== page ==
Community-Based Palliative Care Leader Perspectives on Staffing, Recruitment, and Training


Nancy Dudley, Susan Chapman and Joanne Spetz

Apr 2018

This qualitative descriptive study assesses perspectives of US community-based palliative care program leaders on staffing, recruitment, and training. Leaders from academic medical centers, large integrated and community health systems, home health and hospice organizations, and the Veterans Administration were recruited to participate.

Three major categories emerged that influence community-based palliative care workforce team composition across settings:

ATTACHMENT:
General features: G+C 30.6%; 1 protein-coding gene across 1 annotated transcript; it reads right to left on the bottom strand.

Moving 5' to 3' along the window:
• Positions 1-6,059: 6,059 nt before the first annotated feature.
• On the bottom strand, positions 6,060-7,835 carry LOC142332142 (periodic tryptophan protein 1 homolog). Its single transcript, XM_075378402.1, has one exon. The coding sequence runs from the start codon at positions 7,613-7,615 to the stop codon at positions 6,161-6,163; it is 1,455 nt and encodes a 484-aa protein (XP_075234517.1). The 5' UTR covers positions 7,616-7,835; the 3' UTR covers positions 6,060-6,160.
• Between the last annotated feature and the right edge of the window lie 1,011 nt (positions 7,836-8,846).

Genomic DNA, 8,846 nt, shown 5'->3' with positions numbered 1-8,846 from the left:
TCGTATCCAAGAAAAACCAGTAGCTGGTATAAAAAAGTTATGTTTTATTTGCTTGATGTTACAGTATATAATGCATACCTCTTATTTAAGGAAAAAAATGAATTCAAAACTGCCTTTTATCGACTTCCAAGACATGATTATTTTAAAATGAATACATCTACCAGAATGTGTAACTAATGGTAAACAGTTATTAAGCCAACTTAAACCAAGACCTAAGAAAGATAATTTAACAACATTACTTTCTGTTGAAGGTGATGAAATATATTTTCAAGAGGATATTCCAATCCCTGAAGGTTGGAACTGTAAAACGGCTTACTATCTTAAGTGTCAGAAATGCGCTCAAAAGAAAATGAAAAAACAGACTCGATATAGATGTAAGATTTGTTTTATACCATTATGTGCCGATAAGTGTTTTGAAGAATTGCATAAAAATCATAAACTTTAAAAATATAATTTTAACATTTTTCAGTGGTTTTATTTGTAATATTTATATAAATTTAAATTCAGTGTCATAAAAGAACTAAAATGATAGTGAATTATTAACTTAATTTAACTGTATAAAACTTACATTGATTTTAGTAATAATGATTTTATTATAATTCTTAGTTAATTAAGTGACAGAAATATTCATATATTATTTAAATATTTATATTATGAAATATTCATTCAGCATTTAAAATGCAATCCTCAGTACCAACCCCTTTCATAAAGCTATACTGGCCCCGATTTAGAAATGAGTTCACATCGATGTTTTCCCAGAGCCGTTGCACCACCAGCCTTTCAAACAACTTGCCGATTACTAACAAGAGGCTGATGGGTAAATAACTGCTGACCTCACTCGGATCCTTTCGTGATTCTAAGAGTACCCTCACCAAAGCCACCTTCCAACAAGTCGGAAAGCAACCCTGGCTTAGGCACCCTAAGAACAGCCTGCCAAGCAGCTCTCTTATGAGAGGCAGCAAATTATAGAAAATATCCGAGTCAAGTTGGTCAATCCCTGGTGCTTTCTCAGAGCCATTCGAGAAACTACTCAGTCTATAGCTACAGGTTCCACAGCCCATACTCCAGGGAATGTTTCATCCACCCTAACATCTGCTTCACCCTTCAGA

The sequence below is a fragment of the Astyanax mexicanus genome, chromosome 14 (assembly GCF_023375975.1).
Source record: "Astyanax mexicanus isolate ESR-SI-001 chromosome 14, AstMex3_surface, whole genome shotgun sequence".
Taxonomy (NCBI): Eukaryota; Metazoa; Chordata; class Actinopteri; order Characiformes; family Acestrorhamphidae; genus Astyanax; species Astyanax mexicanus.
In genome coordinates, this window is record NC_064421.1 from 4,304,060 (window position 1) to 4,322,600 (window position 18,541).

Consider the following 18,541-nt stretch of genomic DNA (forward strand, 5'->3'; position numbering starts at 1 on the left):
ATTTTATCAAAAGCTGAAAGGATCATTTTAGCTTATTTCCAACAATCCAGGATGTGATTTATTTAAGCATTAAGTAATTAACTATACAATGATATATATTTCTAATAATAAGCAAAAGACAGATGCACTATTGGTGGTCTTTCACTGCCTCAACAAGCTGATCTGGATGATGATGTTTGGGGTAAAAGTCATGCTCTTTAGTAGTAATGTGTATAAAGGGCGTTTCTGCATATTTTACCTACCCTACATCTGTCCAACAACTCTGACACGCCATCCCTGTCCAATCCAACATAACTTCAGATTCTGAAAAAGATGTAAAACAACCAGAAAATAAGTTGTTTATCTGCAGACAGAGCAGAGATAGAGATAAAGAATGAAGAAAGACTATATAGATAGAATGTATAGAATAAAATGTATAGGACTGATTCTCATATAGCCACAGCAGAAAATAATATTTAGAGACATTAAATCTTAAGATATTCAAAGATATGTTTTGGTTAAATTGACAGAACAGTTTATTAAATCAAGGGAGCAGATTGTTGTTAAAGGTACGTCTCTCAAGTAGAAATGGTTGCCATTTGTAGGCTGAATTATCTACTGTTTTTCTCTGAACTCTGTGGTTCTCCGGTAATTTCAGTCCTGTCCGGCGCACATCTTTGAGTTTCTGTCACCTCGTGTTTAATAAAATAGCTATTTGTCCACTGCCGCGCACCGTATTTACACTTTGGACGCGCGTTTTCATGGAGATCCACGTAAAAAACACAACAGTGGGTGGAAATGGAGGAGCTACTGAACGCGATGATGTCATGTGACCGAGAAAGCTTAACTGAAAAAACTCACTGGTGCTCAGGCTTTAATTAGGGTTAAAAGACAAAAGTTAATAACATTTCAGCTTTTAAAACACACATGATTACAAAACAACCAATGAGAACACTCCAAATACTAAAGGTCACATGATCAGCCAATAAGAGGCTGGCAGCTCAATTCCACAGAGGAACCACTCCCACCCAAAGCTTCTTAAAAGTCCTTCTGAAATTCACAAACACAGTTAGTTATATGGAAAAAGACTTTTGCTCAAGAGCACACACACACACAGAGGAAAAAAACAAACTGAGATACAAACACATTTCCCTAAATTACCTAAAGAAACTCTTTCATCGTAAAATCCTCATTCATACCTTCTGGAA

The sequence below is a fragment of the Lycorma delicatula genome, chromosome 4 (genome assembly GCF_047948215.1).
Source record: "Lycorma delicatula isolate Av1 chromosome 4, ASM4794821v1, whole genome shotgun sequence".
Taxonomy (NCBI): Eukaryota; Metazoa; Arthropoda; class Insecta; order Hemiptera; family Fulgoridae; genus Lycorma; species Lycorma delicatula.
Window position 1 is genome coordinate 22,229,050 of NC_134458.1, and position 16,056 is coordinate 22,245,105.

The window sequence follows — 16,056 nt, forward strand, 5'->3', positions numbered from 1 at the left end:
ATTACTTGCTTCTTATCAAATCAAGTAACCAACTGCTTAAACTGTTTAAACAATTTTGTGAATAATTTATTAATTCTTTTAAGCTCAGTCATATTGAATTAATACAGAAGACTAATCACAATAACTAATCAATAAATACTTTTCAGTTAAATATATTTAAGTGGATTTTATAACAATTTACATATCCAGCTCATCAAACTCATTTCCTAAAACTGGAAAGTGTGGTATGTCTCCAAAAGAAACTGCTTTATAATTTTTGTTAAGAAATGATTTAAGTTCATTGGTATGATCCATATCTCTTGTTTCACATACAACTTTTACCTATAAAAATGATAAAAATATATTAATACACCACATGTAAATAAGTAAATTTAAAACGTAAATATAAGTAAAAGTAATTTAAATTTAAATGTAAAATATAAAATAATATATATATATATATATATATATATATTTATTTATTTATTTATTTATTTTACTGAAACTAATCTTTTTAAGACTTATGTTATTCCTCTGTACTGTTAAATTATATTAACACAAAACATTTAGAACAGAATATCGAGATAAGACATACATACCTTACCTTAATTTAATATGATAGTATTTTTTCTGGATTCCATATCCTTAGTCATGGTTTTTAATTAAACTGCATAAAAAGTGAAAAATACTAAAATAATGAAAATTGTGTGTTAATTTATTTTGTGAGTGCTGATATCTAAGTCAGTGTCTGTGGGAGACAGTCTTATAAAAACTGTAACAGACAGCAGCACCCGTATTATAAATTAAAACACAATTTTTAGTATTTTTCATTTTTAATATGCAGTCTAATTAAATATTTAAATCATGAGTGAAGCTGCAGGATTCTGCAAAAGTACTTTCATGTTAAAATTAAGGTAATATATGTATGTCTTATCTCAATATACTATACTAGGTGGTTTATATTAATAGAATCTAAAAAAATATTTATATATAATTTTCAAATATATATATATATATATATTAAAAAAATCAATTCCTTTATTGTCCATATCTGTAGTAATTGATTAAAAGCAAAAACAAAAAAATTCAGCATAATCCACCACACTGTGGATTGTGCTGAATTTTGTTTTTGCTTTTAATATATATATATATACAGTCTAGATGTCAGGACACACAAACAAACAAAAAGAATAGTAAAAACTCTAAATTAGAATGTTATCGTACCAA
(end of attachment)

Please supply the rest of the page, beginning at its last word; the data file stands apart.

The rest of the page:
1. Staffing models and recruitment are influenced by setting and workforce experience.
  2. Training varies by setting.
  3. Demand exceeds the supply of the trained workforce.

Participants described a hybrid approach, mainly used in academic and community settings, that leveraged social work and chaplaincy from home health, hospice, and inpatient departments to create interdisciplinary teams. It was reported that in academic settings, physician-led interdisciplinary teams were more common. Comparatively, participants in community settings reported that teams are more often led by nurse practitioners. Community program leaders expressed the desire to recruit nurses with home health and hospice experience because of their ability to work independently. Training was described as on-the-job more often in community settings. Turnover related to the lack of a properly trained workforce was described as one of the biggest barriers to palliative care development.